1. In a latch for holding down the hoods of vehicles, a bracket secured to the inside of the hood, a hook member slidably mounted in the bracket and adapted to engage with a keeper, a cam on said hook engaging the bracket, a spring constantly acting on said hook to pull the cam against the bracket, and a handle to rotate the hook and move the cam, said spring and cam causing the handle to return to its original position when released.

2. In a latch for holding down the hoods of vehicles, a bracket secured to the inside of the hood, means inside the bracket and slidable therethrough, a spring between said means and bracket resiliently mounting said means in the bracket, a shaft turnably mounted in said means and extending outside the hood, said means and spring slidably and resiliently mounting said shaft, keeper engaging means on said shaft inside the hood and adapted to hold the hood in down position, and means outside the hood and attached to the shaft to rotate the shaft and said keeper engaging means to compress the spring and to release the said keeper engaging means from the keeper, said shaft also capable of bodily movement to engage or disengage said keeper engaging means from the keeper.

3. In a latch for holding down the hoods of vehicles, a bracket secured to the inside of the hood, means inside the bracket and slidably therethrough, means resiliently mounting said slidable means in said bracket, a shaft extending outsided the hood and turnably mounted in said slidable means, both said means slidably and resiliently mounting said shaft, keeper engaging means on said shaft inside the hood adapted to hold the hood in down position, a cam on said keeper engaging means engaging the bracket and tending to hold said keeper engaging means in latched position, and means outside the hood attached to the shaft to rotate the shaft and said keeper engaging means to release the said keeper engaging means from the keeper, said shaft also capable of bodily movement to engage or disengage said keeper engaging means from the keeper.

4. In a latch for holding down the hoods of vehicles, a bracket secured to the inside of the hood, means inside the bracket and slidable therethrough, a spring resiliently mounting said slidable means in said bracket, a shaft turnably 4 mounted in said slidable means and extending outside the hood, said means and spring slidably and resiliently mounting said shaft, keeper engaging means on said shaft adapted to hold the hood in down position, a stop on said keeper engaging means engaging the slidable means to limit the turning movement of the shaft, and means outside the hood and attached to said shaft to rotate the shaft and said keeper engaging means to release the said keeper engaging means from the keeper, said shaft also capable of bodily movement to engage or disengage said keeper engaging means from said keeper.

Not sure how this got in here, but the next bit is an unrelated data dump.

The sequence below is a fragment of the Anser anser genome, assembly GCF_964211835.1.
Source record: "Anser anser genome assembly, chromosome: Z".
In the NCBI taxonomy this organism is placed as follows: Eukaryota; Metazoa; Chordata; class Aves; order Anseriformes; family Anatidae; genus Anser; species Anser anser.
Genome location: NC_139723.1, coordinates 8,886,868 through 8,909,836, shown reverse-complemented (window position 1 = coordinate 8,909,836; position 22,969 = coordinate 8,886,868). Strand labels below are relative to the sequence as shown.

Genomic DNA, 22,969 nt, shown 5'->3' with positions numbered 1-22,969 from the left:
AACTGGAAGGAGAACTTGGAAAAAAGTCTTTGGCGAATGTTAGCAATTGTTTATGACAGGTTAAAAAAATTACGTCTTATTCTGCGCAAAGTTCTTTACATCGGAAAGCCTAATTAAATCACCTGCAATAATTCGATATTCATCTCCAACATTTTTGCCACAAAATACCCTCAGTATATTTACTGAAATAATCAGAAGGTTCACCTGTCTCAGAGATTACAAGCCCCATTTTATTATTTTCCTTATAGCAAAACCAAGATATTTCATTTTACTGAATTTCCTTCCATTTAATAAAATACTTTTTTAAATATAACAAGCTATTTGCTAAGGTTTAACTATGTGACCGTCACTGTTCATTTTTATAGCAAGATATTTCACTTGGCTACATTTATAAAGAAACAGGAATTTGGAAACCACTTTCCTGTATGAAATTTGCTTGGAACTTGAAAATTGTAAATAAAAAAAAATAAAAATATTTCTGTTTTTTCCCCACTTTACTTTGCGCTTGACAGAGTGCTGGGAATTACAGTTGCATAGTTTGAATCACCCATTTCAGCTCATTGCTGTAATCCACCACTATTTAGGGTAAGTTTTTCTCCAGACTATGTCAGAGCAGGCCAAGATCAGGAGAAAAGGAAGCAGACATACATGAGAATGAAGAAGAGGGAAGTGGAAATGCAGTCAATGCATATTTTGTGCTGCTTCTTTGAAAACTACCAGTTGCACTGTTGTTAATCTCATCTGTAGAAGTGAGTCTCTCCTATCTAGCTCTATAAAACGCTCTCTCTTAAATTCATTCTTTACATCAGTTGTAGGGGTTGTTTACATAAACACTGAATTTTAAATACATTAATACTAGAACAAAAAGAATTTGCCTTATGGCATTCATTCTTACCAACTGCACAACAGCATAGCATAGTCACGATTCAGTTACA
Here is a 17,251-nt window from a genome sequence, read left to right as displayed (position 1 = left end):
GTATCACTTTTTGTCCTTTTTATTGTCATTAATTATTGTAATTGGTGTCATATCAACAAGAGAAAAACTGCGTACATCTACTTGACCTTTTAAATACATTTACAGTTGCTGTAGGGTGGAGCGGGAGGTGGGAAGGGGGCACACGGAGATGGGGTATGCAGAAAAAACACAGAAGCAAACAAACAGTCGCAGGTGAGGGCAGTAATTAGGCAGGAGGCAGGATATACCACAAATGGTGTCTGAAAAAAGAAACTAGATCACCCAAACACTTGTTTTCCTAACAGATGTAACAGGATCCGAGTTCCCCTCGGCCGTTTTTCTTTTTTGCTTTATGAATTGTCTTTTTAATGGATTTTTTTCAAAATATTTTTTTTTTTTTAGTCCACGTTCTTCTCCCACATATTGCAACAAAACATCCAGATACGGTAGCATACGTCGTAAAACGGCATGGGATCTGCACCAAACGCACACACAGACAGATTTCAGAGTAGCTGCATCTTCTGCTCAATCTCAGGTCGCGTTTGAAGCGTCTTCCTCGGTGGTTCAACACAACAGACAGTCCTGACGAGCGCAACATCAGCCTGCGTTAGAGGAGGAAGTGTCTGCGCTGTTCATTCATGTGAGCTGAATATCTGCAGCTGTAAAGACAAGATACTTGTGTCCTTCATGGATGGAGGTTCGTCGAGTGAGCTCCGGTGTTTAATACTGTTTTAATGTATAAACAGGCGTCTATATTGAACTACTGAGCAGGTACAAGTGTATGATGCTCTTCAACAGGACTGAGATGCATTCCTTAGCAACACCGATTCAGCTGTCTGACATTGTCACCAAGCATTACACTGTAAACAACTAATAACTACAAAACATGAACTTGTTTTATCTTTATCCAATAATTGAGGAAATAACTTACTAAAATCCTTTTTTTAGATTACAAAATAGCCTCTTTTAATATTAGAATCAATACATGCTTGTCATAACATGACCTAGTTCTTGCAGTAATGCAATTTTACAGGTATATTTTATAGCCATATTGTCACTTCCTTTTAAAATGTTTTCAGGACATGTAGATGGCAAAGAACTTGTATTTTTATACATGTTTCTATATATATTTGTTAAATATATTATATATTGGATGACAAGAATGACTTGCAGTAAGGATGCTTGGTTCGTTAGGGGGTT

5. In a latch for holding down the hoods of vehicles, a bracket secured to the inside of the hood, means inside the bracket and slidable therethrough, a spring resiliently mounting said means in the bracket, a shaft rotatably mounted in the end of said means, said means and spring slidably and resiliently mounting said shaft, one end of said shaft extending without the hood, keeper engaging means secured to the other end of said shaft inside the hood and adapted to engage a keeper to hold the hood in down position, and a handle on the shaft outside the hood to rotate the shaft and said keeper engaging

Referenced by
Citing PatentFiling datePublication dateApplicantTitle
US4413848 *Jan 9, 1981Nov 8, 1983The Knapheide Mfg. Co.Latching mechanism for panels
US4505501 *Aug 30, 1983Mar 19, 1985The Knapheide Mfg. Co.Latching device
Classifications
U.S. Classification292/62, 292/129, 292/114, 292/DIG.140, 292/177, 292/67
International ClassificationE05B65/19
Cooperative ClassificationE05B83/243, Y10S292/14
European ClassificationE05B83/243